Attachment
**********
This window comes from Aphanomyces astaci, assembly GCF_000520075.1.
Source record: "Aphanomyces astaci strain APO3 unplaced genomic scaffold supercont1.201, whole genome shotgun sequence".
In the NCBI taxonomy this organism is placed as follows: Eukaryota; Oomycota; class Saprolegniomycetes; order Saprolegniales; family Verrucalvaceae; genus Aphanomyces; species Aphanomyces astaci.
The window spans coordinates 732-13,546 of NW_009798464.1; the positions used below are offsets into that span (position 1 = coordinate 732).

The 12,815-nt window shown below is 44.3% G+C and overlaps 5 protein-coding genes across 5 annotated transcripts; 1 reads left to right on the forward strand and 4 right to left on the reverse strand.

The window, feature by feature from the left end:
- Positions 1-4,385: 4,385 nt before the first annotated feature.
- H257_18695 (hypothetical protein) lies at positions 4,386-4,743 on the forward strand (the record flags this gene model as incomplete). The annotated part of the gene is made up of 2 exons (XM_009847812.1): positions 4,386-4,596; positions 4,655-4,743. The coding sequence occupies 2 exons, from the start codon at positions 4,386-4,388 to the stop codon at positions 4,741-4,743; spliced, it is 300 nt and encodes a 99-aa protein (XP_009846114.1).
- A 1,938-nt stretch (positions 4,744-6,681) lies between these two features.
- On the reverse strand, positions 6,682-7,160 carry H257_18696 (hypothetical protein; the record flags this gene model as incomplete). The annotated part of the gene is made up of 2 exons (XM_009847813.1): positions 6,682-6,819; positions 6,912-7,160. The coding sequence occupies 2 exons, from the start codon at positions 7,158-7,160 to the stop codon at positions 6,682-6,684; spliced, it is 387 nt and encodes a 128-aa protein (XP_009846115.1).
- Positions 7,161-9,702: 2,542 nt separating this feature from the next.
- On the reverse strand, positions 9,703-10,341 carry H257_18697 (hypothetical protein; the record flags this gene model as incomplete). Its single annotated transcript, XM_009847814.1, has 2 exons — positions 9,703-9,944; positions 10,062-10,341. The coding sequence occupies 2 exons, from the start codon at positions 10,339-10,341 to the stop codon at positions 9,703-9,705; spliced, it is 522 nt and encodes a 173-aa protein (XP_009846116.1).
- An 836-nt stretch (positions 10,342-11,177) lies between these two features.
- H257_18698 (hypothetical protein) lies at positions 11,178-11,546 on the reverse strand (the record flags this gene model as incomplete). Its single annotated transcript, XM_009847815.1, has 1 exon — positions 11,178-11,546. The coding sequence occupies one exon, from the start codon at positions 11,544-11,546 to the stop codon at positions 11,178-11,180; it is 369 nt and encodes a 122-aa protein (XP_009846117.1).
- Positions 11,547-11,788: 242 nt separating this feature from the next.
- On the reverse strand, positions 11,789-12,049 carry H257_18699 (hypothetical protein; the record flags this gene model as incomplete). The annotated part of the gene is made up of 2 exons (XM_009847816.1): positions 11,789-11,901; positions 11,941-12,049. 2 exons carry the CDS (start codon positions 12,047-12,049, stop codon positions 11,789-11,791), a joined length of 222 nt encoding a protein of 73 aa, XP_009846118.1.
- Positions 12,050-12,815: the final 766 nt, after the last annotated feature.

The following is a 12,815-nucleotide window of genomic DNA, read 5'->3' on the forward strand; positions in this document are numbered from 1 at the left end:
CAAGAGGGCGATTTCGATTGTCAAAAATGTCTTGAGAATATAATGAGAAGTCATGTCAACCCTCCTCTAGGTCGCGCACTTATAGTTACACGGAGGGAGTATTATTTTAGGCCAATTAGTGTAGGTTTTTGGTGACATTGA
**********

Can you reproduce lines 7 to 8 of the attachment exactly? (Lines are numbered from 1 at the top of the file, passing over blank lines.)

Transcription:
- Positions 1-4,385: 4,385 nt before the first annotated feature.
- H257_18695 (hypothetical protein) lies at positions 4,386-4,743 on the forward strand (the record flags this gene model as incomplete). The annotated part of the gene is made up of 2 exons (XM_009847812.1): positions 4,386-4,596; positions 4,655-4,743. The coding sequence occupies 2 exons, from the start codon at positions 4,386-4,388 to the stop codon at positions 4,741-4,743; spliced, it is 300 nt and encodes a 99-aa protein (XP_009846114.1).